Surfside Building Collapse Lawsuit Won't Go to Trial Until 2023 Due to Lengthy Evaluations

A Florida judge said on Wednesday the major lawsuit involving the collapse of the Champlin Towers South building, which killed 98 people, will go to trial later than he expected.

Lawyers said that engineers and other experts involved in the case needed more time to evaluate exactly what caused the building to collapse.

The lawyers said the initial trial date set for September wouldn't have been enough time to evaluate everything. "It will be impossible to try this case in the fall," said the Champlain Towers condo association's court-appointed receiver Michael Goldberg.

Judge Michael Hanzman took the matter into account and set a new date for the trial, which will now begin in March 2023, six months later than he had originally planned.

"That is a firm deadline, ladies and gentlemen," Hanzman said during the virtual hearing.

The lawsuit claims the construction next door of an 18-story condo was the reason Champlin Towers collapsed. However, the defendants have denied this claim.

The defendants said in a previous statement the Champlin Towers were "improperly designed, poorly constructed, significantly underfunded and inadequately maintained."

Currently, the lawsuit does not have a specific dollar amount requested in damages, but lawyers believe that it could total hundreds of millions of dollars.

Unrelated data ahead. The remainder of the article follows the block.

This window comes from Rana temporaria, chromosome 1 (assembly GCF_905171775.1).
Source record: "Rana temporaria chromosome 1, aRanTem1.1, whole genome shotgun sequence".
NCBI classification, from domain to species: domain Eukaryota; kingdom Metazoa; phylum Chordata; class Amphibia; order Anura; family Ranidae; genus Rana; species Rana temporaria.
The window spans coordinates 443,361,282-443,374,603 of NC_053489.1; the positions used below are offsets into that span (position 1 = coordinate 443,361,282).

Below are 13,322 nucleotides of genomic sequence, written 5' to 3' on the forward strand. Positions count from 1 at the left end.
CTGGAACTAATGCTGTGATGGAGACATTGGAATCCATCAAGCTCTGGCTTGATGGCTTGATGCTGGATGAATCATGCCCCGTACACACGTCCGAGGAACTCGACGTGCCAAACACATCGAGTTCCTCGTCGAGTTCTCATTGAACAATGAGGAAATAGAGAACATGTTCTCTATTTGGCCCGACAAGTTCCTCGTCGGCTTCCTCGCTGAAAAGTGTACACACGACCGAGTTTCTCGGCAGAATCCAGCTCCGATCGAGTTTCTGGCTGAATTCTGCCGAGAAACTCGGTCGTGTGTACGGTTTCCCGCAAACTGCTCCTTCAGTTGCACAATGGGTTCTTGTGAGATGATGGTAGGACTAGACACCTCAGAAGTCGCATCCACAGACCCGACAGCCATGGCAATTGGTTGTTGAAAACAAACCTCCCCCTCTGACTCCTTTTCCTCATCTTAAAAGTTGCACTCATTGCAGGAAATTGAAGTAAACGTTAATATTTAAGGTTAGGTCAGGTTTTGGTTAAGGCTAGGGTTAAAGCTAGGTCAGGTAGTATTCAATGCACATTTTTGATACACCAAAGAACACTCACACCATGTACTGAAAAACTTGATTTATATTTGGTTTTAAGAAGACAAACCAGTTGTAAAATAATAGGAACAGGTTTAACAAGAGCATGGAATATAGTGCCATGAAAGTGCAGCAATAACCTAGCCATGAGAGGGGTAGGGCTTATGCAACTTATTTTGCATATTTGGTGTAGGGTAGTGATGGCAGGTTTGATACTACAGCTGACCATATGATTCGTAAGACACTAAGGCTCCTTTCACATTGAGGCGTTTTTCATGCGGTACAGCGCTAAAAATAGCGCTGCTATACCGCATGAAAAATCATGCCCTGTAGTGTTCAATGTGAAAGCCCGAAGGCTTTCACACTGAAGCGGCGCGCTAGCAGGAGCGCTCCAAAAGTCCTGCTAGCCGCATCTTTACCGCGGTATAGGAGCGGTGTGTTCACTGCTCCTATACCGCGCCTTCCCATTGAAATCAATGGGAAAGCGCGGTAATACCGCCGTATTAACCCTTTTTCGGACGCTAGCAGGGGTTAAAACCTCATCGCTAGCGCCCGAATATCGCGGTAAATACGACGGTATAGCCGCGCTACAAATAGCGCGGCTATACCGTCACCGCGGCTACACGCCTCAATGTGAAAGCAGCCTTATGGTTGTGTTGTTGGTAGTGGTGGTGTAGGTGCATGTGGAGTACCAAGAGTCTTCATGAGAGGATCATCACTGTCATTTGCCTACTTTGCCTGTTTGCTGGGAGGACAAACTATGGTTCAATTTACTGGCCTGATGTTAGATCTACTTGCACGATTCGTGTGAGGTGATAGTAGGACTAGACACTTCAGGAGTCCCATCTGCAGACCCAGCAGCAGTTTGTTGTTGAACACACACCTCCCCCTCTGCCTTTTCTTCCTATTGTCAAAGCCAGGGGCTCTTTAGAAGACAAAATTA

All of the money awarded for damages would go to the wrongful death claims and to the people who lost their belongings and homes because of the incident.

Champlin Tower Lawsuit Trial 2023
A Florida judge said the lawsuit involving the Champlain Towers South collapse that killed 98 people will go to trial in March 2023. In this June 30, 2021, file photo, search and rescue personnel work atop the rubble at the Champlain Towers South condo building in Surfside, Florida. Lynne Sladky/AP Photo

The collapse of Champlain Towers, located in Surfside, Florida, was one of the worst building disasters in U.S. history. Federal and state agencies are investigating what happened, but likely won't reach a conclusion for many months.

The main lawsuit filed in November contends that work on an adjacent luxury condo building, known as Eighty Seven Park, damaged and destabilized an aging Champlain Towers building already in dire need of major structural repair.

The lawsuit contends that excavation, pile-driving and other work at Eighty Seven Park, just across the city limits in Miami Beach, between 2016 and 2019 caused vibrations that weakened the shaky structure next door. In addition, groundwater was funneled from the new building to the Champlain Towers basement after developers bought a small road separating the two, the lawsuit says.

Lawyers for insurance companies, the adjacent building's developers and other entities said the initial trial date wouldn't allow engineers and other experts to fully evaluate what happened.

The property where the now-demolished Champlain Towers South once stood is up for sale with bidding for the prime oceanfront land currently at about $120 million. Plans are also in the works for a nearby memorial to those who perished.

Hanzman told lawyers not to expect any further delays beyond March of next year. "This case will be going to trial in March 2023," he said.

"This court is not working under some leisurely schedule," the judge said. "This case will not be continued."

The Associated Press contributed to this report.